Mission matters: The cost of small high schools revisited
With the financial support of several large foundations and the federal government, creating small schools has become a prominent high school reform strategy in many large American cities. While some research supports this strategy, little research assesses the relative costs of these smaller schools. We use data on over 200 New York City high schools, from 1996 through 2003, to estimate school cost functions relating per pupil expenditures to school size, controlling for school output and quality, student characteristics, and school organization. We find that the structure of costs differs across schools depending upon mission--comprehensive or themed. At their current levels of outputs, themed schools minimize per pupil costs at smaller enrollments than comprehensive schools, but these optimally sized themed schools also cost more per pupil than optimally sized comprehensive schools. We also find that both themed and comprehensive high schools at actual sizes are smaller than their optimal sizes.
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- Andrews, Matthew & Duncombe, William & Yinger, John, 2002. "Revisiting economies of size in American education: are we any closer to a consensus?," Economics of Education Review, Elsevier, vol. 21(3), pages 245-262, June.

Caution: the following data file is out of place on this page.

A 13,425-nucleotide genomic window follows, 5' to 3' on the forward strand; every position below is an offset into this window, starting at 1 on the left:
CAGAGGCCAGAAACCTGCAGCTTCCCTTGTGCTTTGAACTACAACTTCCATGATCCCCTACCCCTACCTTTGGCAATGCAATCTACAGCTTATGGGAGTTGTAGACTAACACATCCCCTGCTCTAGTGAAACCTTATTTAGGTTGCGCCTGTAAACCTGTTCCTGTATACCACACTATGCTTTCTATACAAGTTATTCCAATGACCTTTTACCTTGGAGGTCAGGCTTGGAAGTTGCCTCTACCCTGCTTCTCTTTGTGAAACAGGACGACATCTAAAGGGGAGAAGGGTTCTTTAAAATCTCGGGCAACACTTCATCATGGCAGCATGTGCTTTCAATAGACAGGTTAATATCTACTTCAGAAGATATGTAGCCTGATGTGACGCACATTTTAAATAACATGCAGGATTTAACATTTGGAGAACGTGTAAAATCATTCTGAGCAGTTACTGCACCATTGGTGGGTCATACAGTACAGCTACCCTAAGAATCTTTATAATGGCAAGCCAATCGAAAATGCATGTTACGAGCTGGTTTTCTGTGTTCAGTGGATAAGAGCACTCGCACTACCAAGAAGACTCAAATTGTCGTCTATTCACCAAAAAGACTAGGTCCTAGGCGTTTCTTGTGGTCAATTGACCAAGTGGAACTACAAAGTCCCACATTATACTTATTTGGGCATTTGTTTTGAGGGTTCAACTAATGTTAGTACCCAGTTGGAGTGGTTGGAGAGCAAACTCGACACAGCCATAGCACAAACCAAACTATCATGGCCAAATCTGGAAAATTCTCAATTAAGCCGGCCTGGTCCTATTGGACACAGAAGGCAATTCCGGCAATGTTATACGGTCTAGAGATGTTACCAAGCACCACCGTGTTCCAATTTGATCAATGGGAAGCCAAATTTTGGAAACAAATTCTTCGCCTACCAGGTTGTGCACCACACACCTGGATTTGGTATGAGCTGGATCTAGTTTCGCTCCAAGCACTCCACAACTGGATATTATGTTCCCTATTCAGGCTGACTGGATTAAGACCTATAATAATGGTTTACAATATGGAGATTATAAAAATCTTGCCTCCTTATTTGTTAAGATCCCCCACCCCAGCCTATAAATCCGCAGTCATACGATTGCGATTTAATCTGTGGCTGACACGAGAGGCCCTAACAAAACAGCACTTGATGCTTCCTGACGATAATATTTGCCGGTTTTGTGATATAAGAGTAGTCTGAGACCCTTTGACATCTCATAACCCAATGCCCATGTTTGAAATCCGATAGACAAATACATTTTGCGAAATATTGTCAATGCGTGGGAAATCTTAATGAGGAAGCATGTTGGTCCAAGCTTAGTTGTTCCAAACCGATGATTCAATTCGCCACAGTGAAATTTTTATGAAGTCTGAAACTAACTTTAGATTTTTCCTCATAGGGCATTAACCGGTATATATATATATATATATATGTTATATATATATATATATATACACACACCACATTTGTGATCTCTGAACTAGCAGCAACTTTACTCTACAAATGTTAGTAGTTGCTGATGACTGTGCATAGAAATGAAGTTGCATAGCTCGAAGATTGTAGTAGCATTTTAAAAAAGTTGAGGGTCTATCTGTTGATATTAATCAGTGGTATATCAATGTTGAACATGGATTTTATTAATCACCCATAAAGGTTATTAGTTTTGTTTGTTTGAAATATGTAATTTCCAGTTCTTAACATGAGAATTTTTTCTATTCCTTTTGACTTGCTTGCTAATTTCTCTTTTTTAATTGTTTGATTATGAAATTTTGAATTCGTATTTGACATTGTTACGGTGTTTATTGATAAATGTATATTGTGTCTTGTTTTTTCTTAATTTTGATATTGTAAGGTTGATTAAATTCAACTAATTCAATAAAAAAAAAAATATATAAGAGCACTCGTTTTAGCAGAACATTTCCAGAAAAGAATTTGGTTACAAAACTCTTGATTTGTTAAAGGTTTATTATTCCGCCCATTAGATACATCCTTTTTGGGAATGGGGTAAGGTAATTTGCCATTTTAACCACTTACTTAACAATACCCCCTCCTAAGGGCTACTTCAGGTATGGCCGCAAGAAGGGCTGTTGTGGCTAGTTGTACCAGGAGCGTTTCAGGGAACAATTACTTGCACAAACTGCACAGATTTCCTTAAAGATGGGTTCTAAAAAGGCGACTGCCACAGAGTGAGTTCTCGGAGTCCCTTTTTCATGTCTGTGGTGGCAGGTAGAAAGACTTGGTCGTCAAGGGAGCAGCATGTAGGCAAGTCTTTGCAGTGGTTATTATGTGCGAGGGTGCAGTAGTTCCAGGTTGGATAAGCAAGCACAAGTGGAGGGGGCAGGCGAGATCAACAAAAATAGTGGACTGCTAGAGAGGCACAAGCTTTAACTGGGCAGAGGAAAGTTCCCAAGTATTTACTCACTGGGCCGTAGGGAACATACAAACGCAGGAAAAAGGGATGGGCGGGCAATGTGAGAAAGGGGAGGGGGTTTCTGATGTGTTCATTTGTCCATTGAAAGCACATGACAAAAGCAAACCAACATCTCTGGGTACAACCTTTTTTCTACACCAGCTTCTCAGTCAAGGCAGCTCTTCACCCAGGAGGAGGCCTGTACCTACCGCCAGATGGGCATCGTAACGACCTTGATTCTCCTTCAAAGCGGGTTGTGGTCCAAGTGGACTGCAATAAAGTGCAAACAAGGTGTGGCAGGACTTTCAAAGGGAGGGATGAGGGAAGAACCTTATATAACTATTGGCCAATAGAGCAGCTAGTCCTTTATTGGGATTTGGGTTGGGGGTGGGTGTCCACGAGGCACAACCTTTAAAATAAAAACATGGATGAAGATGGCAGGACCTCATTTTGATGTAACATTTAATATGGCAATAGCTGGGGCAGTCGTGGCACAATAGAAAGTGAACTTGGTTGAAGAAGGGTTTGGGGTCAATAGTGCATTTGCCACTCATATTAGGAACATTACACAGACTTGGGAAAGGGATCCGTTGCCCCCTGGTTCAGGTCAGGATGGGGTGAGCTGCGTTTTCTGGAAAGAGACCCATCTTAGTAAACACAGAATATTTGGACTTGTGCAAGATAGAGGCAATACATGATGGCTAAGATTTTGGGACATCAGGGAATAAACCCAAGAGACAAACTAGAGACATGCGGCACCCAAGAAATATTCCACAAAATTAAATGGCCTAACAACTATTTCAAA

- Foreman-Peck, James & Foreman-Peck, Lorraine, 2006. "Should schools be smaller? The size-performance relationship for Welsh schools," Economics of Education Review, Elsevier, vol. 25(2), pages 157-171, April.
- Colegrave, Andrew D. & Giles, Margaret J., 2008. "School cost functions: A meta-regression analysis," Economics of Education Review, Elsevier, vol. 27(6), pages 688-696, December.
- Chabotar, Kent John, 1989. "Measuring the costs of magnet schools," Economics of Education Review, Elsevier, vol. 8(2), pages 169-183, April.
- Kuziemko, Ilyana, 2006. "Using shocks to school enrollment to estimate the effect of school size on student achievement," Economics of Education Review, Elsevier, vol. 25(1), pages 63-75, February.
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